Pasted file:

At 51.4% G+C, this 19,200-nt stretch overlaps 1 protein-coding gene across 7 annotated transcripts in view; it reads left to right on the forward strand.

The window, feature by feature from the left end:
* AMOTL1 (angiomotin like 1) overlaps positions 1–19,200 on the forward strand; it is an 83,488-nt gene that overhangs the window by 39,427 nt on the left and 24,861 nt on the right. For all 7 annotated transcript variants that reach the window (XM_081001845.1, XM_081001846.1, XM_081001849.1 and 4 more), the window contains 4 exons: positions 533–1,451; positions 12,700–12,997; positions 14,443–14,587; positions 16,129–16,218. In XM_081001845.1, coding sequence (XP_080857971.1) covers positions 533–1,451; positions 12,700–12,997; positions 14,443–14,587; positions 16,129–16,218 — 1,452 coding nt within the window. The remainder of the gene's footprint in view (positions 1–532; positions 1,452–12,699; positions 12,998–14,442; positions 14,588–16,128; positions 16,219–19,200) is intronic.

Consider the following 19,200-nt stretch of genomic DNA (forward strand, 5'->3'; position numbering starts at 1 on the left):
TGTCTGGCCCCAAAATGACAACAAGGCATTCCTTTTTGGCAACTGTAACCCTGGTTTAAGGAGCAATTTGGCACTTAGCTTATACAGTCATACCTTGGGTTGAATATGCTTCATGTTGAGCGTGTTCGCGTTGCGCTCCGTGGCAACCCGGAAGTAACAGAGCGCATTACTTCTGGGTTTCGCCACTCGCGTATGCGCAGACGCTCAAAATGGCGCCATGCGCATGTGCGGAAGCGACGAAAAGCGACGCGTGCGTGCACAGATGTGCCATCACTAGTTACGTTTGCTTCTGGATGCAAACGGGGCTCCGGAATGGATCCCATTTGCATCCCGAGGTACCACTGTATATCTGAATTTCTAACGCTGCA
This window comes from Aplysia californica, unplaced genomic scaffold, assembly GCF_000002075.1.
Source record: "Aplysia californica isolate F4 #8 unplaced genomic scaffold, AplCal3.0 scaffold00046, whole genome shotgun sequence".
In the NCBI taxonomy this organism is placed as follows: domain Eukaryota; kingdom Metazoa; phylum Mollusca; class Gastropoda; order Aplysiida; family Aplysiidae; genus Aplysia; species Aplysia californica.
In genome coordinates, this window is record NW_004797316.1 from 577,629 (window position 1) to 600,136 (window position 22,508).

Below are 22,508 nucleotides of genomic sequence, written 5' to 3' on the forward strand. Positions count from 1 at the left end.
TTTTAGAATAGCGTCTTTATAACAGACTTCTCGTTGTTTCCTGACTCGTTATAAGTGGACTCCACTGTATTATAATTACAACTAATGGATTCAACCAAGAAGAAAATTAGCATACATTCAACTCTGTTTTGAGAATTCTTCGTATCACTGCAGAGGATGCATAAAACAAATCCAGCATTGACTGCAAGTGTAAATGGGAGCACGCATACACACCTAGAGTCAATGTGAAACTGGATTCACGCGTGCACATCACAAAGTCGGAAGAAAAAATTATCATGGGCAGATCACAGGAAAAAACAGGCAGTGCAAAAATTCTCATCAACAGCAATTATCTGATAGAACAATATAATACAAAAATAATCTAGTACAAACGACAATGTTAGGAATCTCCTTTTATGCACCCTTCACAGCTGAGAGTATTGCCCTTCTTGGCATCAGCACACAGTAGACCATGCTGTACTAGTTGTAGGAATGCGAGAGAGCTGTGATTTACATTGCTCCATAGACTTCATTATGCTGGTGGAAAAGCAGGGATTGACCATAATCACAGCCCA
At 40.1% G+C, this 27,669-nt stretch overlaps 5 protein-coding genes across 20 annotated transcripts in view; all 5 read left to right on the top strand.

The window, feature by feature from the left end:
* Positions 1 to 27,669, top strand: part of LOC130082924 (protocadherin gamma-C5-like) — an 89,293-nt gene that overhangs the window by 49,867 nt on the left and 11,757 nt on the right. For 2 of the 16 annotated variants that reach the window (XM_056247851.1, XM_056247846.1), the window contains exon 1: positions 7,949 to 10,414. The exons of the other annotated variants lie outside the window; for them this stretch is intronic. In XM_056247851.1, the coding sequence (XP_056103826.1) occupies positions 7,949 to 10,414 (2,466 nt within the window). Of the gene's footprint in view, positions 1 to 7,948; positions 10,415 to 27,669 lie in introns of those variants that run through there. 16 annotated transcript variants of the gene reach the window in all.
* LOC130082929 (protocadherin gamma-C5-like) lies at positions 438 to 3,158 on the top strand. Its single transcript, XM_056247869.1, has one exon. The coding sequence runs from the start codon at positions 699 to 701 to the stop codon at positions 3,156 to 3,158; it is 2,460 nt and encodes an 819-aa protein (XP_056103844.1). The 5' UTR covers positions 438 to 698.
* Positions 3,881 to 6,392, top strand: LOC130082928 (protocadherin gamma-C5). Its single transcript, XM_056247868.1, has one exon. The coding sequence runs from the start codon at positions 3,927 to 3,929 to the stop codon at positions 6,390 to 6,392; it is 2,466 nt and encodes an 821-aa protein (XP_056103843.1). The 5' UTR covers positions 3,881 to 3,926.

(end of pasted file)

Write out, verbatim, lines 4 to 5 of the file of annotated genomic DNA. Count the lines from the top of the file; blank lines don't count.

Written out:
Consider the following 19,200-nt stretch of genomic DNA (forward strand, 5'->3'; position numbering starts at 1 on the left):
TGTCTGGCCCCAAAATGACAACAAGGCATTCCTTTTTGGCAACTGTAACCCTGGTTTAAGGAGCAATTTGGCACTTAGCTTATACAGTCATACCTTGGGTTGAATATGCTTCATGTTGAGCGTGTTCGCGTTGCGCTCCGTGGCAACCCGGAAGTAACAGAGCGCATTACTTCTGGGTTTCGCCACTCGCGTATGCGCAGACGCTCAAAATGGCGCCATGCGCATGTGCGGAAGCGACGAAAAGCGACGCGTGCGTGCACAGATGTGCCATCACTAGTTACGTTTGCTTCTGGATGCAAACGGGGCTCCGGAATGGATCCCATTTGCATCCCGAGGTACCACTGTATATCTGAATTTCTAACGCTGCA